Can a teacher identify a good student the first day?

No, at least I can’t. Appearance doesn’t help at all. I am glad I grade papers, not people, because if I guessed by how a student looks, I would be better off rolling dice. Then at least I would know that it had no relation to reality.

There are clues as to who will be a good student from the beginning of the semester. The student who comes to me and offers excuses as to why he will be late to class, miss class, or otherwise not fulfill the requirements of the course is probably not a good student. However, the student who is concerned enough to come in the first few days expressing doubts about his ability to do well, and requests information as to what can be done to improve his chances, is usually an A or B student.

The student who gives me a sob story as to why he won’t do well, won’t do well. The student with a handicapped child or a dying sister, which were both verified by external sources, will probably flunk. I once told a student who took three weeks off in the middle of a semester to care for her sick grandmother on another continent, “I’m not saying you didn’t make the right decision, but there are still consequences for your decision.” In other words, no matter how good your excuse, you will still get the grade you earned.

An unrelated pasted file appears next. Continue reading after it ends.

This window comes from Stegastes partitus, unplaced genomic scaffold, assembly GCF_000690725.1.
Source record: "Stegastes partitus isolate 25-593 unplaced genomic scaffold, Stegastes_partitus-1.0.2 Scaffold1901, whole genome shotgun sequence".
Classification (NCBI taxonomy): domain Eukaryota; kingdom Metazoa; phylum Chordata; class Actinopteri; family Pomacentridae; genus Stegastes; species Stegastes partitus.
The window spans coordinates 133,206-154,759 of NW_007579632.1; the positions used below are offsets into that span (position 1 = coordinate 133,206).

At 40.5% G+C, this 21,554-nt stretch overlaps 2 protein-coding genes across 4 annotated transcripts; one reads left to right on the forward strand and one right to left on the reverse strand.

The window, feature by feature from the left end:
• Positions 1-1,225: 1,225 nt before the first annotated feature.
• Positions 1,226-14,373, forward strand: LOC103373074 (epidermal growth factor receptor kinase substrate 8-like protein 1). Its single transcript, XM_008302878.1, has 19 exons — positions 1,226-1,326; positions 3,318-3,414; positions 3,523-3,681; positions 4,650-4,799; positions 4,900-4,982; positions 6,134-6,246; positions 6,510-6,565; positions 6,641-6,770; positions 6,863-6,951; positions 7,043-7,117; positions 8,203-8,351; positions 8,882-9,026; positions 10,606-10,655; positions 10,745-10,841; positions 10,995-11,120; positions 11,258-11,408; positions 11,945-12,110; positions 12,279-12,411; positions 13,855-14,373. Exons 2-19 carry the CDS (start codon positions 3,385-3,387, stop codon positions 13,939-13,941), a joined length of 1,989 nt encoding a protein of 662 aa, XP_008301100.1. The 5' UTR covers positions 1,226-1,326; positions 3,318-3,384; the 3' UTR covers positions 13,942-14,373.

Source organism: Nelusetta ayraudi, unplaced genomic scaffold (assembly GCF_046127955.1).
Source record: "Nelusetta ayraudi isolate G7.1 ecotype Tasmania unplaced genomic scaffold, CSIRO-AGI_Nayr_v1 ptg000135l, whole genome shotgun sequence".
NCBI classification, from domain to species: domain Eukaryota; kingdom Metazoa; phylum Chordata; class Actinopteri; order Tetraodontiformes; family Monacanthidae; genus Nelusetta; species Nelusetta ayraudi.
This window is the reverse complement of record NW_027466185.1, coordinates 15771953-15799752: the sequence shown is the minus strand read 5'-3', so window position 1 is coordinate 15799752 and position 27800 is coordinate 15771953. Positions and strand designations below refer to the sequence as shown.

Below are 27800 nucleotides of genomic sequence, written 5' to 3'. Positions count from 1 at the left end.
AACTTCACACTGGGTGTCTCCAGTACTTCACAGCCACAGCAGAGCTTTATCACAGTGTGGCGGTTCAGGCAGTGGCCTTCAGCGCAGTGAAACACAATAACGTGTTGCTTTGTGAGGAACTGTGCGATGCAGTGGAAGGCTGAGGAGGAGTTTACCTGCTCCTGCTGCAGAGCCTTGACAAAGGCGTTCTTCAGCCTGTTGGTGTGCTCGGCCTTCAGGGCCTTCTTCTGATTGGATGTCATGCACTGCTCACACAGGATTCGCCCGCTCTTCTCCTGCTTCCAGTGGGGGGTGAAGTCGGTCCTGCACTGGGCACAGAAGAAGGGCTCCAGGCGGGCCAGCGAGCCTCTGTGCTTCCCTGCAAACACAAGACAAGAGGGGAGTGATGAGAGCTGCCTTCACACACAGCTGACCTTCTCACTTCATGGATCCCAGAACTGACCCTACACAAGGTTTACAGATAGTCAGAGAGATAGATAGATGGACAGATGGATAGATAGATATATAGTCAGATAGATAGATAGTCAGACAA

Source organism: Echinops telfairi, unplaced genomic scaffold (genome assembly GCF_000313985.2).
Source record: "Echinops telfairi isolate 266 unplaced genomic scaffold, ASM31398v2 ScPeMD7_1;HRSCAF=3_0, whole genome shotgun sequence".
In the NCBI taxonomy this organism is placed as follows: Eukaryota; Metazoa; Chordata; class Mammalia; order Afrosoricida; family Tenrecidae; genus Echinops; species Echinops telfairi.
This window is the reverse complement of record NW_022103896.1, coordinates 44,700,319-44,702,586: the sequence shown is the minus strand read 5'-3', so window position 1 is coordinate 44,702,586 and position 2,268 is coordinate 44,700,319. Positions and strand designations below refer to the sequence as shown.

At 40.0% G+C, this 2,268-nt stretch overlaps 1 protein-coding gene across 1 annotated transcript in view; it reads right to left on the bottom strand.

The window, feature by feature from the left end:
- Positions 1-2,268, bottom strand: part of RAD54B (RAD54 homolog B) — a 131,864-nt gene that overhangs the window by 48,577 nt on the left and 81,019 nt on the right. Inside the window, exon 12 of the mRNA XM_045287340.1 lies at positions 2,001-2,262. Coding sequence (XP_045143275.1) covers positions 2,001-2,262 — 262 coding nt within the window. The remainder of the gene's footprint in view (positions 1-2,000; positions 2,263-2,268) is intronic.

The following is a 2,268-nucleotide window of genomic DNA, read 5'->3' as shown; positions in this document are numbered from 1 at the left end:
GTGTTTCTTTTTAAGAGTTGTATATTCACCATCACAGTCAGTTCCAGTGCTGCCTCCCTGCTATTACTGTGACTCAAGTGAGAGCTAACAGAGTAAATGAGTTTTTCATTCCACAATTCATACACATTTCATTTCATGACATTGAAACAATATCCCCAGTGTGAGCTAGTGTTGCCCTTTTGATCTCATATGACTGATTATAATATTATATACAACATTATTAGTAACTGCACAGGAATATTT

The student who comes prepared is usually a better student, but even that is sometimes misleading. I want them to bring their books to class, but the student who doesn’t bring a book may simply take a bus to campus and takes four different classes in a day. Books are heavy, and the way I run a class, they can be shared. But the student who doesn’t have paper, pencils or a calculator is probably not a good student.

I make no attempt to add up the clues, because I identify good students by their homework, quizzes, and tests.

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